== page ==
Those used by bishops have curved or hooked tops, similar in appearance to staves traditionally used by shepherdss, and representing the bishop's office as "shepherd of the flock of God." Crosiers carried by abbots are similar, but usually smaller, and carried with the curve toward the back rather than toward the front as with bishops. Those carried by archbishops more typically have a cross at the top.
A crosier was also carried on some occasions by the pope beginning in the early days of the church. This practice was gradually phased out and had disappeared by the time of Innocent III's papacy in the eleventh century. It was later revived; John Paul II is often seen using a crosier after the archbishop's style.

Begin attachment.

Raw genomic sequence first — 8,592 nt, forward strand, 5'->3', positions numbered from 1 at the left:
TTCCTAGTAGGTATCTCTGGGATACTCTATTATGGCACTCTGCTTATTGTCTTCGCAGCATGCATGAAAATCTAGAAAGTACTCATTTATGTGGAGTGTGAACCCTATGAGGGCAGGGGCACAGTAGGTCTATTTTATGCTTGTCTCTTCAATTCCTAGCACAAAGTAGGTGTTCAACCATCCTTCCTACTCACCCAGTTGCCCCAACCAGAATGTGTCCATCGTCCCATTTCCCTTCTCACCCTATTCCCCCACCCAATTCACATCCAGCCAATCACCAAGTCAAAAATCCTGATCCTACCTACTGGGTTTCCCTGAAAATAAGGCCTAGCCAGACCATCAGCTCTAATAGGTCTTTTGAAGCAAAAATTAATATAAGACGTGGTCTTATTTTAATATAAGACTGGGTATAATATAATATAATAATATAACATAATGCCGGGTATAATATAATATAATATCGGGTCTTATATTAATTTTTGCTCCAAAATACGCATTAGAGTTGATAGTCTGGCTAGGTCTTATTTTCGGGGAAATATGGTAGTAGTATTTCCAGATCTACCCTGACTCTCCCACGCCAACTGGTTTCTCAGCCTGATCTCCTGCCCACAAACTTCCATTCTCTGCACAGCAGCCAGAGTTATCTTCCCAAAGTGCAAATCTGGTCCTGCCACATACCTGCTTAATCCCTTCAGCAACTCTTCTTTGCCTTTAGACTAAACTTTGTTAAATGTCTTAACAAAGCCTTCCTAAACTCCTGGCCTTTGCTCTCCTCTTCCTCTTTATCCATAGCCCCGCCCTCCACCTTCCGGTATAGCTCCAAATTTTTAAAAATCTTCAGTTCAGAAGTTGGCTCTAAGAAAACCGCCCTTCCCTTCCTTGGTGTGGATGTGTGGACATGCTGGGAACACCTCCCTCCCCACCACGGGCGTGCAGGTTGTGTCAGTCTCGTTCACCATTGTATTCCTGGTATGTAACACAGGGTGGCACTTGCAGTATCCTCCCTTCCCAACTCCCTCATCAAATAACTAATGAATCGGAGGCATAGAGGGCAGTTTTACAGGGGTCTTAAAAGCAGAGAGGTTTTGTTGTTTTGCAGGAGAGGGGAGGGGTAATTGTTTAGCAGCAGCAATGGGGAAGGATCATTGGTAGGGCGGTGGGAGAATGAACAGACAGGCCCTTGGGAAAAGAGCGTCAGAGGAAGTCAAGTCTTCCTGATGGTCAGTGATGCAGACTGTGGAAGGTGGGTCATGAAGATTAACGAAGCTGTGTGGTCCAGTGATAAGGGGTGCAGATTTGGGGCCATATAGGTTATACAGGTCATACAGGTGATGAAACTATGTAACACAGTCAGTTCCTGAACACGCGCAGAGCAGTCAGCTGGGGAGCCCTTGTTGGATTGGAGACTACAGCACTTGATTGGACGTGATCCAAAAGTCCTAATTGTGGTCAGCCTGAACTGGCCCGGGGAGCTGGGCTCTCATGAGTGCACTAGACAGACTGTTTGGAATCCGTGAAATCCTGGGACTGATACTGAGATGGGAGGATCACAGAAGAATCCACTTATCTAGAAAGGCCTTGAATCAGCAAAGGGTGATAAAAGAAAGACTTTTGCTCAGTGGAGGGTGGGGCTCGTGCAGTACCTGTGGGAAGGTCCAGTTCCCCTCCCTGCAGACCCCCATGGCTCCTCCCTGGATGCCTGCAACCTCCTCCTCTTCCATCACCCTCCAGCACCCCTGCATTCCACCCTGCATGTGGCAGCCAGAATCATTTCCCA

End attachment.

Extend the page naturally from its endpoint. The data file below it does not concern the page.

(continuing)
The term derives from the Old English word crycc, meaning "crutch."
The crosier is conferred upon ordination into office.
The coiled ends of some plants (such as unopened fern fronds) which resemble the above-mentioned traditional staff are also termed "crosiers" (though these are more commonly called "fiddleheads").